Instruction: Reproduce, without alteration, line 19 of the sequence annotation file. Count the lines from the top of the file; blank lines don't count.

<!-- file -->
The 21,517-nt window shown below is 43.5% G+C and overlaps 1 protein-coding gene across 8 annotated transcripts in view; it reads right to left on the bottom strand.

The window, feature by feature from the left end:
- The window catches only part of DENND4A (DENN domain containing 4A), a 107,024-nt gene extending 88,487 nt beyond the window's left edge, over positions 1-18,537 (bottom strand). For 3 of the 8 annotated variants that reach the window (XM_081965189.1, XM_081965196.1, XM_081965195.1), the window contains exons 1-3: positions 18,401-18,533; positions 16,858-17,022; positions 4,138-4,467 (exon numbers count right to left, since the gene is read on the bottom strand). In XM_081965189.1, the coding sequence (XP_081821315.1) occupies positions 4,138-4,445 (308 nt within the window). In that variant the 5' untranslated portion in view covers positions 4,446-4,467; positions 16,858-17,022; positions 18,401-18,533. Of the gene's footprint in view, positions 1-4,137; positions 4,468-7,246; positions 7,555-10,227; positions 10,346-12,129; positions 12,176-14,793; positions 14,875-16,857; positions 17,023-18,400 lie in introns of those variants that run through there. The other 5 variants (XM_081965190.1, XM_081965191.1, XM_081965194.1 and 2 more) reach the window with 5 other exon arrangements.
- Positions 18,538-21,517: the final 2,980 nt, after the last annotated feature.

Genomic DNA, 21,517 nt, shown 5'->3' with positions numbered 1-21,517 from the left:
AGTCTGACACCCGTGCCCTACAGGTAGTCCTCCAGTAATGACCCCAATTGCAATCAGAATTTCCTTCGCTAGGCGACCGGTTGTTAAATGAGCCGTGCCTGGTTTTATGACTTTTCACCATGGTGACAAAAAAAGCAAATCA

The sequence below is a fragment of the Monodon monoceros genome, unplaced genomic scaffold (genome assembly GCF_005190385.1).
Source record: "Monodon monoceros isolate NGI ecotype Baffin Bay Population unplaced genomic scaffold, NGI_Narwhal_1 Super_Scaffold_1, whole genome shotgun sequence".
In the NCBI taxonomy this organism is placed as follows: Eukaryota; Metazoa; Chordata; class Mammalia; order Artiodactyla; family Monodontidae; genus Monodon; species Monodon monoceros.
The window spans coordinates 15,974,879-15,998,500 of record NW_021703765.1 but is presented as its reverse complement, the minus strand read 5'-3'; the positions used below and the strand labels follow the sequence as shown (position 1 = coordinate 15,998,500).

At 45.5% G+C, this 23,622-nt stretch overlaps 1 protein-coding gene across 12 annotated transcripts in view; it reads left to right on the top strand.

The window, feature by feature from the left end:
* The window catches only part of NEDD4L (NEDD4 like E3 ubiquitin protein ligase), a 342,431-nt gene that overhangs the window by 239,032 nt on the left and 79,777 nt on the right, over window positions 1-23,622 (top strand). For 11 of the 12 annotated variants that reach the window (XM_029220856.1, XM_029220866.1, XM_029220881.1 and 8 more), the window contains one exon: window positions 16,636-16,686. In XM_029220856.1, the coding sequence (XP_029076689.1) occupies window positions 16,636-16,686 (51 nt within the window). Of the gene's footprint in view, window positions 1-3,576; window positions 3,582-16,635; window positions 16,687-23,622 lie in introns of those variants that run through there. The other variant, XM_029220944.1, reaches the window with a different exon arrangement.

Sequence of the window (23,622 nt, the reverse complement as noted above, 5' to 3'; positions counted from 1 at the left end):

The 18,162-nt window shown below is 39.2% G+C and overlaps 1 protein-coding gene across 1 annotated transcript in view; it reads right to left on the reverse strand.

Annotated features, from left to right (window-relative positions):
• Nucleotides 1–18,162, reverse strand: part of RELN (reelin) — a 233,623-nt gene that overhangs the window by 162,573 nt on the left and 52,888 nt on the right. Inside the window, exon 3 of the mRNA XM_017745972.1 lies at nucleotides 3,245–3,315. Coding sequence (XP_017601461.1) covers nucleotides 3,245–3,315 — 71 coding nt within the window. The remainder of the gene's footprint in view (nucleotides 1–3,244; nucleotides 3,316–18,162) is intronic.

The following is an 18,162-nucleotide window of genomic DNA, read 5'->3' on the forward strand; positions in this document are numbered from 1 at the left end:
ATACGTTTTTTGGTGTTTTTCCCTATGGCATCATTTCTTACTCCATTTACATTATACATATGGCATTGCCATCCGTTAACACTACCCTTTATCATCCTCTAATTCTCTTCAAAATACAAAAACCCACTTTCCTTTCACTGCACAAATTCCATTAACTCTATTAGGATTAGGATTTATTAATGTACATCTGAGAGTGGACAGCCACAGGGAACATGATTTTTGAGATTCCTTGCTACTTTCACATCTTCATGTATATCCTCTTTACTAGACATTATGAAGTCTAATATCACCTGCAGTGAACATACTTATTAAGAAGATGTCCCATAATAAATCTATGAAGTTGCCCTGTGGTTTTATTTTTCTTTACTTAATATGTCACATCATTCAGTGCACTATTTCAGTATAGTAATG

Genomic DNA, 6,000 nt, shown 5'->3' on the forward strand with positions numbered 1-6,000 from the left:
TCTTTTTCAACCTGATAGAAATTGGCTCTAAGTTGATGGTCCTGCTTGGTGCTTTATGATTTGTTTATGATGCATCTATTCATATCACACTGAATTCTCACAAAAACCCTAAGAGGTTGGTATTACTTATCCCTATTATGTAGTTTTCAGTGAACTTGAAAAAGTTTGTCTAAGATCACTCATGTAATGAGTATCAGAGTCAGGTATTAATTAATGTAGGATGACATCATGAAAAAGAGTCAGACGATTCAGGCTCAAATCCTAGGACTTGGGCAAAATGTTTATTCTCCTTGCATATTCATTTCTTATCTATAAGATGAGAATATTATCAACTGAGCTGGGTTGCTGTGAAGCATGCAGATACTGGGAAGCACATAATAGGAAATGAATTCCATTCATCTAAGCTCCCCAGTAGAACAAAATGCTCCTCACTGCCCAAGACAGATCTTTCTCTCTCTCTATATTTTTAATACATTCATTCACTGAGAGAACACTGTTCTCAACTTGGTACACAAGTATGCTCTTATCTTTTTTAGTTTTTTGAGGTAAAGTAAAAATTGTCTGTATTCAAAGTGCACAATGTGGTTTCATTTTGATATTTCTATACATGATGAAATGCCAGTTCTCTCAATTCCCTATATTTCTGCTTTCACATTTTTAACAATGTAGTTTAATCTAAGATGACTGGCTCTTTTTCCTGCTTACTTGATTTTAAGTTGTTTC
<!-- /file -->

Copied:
ATACGTTTTTTGGTGTTTTTCCCTATGGCATCATTTCTTACTCCATTTACATTATACATATGGCATTGCCATCCGTTAACACTACCCTTTATCATCCTCTAATTCTCTTCAAAATACAAAAACCCACTTTCCTTTCACTGCACAAATTCCATTAACTCTATTAGGATTAGGATTTATTAATGTACATCTGAGAGTGGACAGCCACAGGGAACATGATTTTTGAGATTCCTTGCTACTTTCACATCTTCATGTATATCCTCTTTACTAGACATTATGAAGTCTAATATCACCTGCAGTGAACATACTTATTAAGAAGATGTCCCATAATAAATCTATGAAGTTGCCCTGTGGTTTTATTTTTCTTTACTTAATATGTCACATCATTCAGTGCACTATTTCAGTATAGTAATG